The very name of Pav Bhaji sets the taste buds tingling. This popular Gujarati street food is a wholesome meal as it has the goodness of a variety of vegetables, freshly chopped onion and coriander leaves and a sprinkling of lemon juice. Served with a dollop of butter and freshly roasted Pav it is simply lip smacking.
250 gms caulifower
6 potatoes peeled
One big bowl of peas
6 tomatoes chop fine
5 onions mince
10 cloves of garlic
3tsps of Everest Tikhalal chilly powder
1 tsp Everest Kashmiri Lal chilly powder.
2 tsps Everest pav bhaji masala.
100 gms Amul butter
Coriander leaves chopped fine.
1tsp jeera/cumin seeds
4 tbsps ghee/clarified butter.
Pressure cook the Cauliflower, peas and potato, and mash them well with the masher. Grind the garlic to a fine paste with both the above mentioned chilly powders with a little water. Heat 4 tbsps of oil n 4 tbsps of ghee. Add 1 tsp jeera, and after it splutters add the chopped onions, the garlic chilly paste and salt. Roast till it gives its aroma. Add the pav bhaji masala and roast for a couple of minutes. Add the tomatoes and mash them well. Add the pureed vegetables and allow it to come to a boil, stirring frequently.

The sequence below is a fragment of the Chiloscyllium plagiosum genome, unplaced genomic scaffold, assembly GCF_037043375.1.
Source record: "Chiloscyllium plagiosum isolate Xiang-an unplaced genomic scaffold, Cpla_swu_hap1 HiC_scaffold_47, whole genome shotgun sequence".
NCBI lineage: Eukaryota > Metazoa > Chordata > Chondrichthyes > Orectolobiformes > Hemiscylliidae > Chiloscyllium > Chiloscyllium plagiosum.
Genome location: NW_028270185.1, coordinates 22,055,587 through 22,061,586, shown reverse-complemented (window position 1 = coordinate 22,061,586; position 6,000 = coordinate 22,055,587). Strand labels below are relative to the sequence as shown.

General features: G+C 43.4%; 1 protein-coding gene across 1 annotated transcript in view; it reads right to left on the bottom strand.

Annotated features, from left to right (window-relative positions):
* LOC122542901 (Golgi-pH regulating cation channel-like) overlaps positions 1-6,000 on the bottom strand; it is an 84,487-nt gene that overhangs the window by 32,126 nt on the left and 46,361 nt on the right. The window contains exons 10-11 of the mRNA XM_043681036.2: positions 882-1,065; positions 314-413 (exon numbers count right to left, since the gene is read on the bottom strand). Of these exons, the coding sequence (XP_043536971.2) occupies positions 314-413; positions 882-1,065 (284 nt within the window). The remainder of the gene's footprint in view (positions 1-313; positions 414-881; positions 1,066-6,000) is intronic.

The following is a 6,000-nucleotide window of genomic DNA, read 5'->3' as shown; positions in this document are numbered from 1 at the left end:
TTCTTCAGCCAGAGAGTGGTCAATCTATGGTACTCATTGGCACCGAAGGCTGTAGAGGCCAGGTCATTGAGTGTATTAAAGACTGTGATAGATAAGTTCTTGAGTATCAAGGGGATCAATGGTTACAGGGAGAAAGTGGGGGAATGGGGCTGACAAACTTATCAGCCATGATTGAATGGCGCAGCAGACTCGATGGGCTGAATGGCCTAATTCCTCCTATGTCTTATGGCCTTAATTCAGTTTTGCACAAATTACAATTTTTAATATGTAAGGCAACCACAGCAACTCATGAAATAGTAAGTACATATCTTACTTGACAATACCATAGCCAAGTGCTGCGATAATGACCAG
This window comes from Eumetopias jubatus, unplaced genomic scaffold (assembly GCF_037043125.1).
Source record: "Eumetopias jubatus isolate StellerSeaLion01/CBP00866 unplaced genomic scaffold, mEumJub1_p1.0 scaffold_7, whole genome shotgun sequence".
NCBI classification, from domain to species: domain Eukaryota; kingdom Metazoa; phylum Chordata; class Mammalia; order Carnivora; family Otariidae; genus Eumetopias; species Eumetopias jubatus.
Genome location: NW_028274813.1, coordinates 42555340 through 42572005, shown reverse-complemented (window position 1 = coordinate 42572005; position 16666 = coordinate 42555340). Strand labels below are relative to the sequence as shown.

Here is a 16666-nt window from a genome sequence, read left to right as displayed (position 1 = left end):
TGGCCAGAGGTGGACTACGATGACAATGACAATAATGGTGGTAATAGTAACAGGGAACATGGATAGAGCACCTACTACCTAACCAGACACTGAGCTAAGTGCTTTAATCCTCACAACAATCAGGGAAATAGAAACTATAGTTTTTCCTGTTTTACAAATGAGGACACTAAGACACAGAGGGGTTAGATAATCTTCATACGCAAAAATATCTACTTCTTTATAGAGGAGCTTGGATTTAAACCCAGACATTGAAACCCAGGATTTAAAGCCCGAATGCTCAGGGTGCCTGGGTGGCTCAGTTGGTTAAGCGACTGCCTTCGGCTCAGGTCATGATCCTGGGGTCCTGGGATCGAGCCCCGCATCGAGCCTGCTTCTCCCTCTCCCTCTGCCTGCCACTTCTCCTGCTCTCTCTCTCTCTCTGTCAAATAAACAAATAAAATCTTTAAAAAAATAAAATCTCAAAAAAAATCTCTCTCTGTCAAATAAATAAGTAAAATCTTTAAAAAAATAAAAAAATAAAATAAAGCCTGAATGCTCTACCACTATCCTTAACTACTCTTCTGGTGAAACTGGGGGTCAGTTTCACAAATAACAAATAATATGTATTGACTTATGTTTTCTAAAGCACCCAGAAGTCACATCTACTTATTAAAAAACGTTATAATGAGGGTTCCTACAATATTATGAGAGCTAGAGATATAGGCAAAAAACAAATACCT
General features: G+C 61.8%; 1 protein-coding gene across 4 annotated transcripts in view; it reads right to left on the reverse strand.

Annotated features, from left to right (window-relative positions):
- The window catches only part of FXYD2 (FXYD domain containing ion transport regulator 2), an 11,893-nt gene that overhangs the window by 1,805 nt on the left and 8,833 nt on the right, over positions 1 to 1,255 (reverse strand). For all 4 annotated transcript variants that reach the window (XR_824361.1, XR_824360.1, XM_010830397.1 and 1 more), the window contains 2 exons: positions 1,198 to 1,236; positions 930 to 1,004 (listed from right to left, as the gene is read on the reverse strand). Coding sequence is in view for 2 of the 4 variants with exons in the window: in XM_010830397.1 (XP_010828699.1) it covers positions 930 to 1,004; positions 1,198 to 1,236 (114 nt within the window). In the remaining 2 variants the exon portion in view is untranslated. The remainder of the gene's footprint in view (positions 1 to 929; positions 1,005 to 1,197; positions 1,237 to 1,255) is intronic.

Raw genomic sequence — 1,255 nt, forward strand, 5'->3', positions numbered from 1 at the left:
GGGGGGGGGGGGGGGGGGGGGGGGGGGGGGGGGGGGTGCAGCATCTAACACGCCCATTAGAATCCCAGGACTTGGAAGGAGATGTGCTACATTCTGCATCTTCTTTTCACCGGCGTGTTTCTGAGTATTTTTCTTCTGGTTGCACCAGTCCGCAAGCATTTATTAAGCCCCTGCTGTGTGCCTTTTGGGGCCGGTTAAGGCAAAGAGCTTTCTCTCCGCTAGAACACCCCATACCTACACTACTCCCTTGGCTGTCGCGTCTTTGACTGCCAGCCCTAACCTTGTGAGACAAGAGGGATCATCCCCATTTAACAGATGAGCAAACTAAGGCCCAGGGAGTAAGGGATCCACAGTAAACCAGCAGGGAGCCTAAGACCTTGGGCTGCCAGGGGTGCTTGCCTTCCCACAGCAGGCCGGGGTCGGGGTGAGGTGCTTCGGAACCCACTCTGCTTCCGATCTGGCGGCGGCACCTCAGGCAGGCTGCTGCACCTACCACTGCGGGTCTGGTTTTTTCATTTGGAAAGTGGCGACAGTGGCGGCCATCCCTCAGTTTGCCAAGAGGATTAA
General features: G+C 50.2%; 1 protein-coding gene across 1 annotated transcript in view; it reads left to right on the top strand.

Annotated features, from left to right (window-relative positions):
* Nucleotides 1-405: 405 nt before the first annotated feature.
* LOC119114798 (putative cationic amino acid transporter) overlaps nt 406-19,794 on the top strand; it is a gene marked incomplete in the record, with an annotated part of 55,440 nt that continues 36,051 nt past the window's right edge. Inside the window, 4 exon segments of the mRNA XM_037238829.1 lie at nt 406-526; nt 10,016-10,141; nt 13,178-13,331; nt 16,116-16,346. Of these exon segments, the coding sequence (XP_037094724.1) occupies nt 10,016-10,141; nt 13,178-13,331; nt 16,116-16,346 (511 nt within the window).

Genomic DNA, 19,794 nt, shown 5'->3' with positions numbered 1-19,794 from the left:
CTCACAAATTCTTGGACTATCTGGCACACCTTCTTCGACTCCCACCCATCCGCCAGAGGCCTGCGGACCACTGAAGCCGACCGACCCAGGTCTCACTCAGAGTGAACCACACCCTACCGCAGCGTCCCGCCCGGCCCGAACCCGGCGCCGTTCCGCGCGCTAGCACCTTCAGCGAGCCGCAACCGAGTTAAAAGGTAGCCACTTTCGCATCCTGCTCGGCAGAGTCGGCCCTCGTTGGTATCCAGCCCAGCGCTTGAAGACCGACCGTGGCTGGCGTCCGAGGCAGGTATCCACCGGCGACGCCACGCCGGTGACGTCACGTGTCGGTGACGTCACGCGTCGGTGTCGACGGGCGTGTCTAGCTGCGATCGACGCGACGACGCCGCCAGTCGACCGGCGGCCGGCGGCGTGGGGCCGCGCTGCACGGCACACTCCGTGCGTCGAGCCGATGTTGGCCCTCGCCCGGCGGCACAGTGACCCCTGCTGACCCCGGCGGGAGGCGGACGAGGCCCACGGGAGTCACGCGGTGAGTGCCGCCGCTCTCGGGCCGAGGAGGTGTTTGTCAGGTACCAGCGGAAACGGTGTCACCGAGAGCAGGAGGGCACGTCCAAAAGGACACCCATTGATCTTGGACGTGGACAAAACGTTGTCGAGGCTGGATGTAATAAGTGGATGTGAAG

Add 100 gms of Amul butter, mix well and switch off the gas. Garnish with coriander leaves.
Slice the Pav/ burger like bread. Butter them and roast them on a skillet/tava. Serve with chopped onions and lemon wedges.
Dal Dhokli is a Gujarati delicacy which is a meal by itself. Pieces of Chapati dunked in Dal which is boiled with groundnuts and seasoned with cloves, cinnamon and asafoetida which give it it’s unique taste.
150 gms toor dal/ pigeon peas pressure cooked with a fistful of peanuts
A few petals of kokum/Garcinia Indica
Juice of lemon
4 green chillies
1 inch piece of ginger
A pinch of chilly powder
2 sprigs curry leaves
1/2 tsp dhania jeera/coriander and cumin seed powder